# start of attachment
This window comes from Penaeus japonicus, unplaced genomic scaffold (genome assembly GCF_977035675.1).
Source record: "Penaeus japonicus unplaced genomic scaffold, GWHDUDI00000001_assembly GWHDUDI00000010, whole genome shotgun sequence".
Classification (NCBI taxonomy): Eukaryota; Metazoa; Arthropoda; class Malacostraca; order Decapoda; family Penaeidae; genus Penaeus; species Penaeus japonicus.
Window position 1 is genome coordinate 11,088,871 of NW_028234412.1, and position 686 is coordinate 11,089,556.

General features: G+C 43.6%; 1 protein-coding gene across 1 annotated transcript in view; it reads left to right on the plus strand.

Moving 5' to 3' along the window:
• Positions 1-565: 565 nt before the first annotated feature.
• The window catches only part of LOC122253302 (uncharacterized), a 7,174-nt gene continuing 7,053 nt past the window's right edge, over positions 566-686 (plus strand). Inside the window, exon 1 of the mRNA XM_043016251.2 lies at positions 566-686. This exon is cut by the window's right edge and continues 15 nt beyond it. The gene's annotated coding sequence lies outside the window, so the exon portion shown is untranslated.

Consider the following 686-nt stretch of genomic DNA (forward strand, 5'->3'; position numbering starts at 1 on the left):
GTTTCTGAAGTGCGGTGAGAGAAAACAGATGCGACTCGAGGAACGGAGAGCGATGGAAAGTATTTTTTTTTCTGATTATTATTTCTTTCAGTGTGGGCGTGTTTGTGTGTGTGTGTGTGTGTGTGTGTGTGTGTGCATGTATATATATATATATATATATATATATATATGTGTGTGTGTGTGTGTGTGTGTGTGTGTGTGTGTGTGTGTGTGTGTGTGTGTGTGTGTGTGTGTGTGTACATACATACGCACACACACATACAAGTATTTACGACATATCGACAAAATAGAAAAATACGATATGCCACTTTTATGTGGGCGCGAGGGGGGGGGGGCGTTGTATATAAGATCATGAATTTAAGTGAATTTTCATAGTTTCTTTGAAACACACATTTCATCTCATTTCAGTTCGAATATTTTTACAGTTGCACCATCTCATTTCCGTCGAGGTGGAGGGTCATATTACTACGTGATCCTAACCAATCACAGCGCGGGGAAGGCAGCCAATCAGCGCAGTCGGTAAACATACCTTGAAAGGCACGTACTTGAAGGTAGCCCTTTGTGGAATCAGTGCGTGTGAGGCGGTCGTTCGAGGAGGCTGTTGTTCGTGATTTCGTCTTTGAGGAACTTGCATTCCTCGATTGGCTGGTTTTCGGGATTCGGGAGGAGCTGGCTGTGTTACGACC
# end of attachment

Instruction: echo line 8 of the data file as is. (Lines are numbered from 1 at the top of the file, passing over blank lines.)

• The window catches only part of LOC122253302 (uncharacterized), a 7,174-nt gene continuing 7,053 nt past the window's right edge, over positions 566-686 (plus strand). Inside the window, exon 1 of the mRNA XM_043016251.2 lies at positions 566-686. This exon is cut by the window's right edge and continues 15 nt beyond it. The gene's annotated coding sequence lies outside the window, so the exon portion shown is untranslated.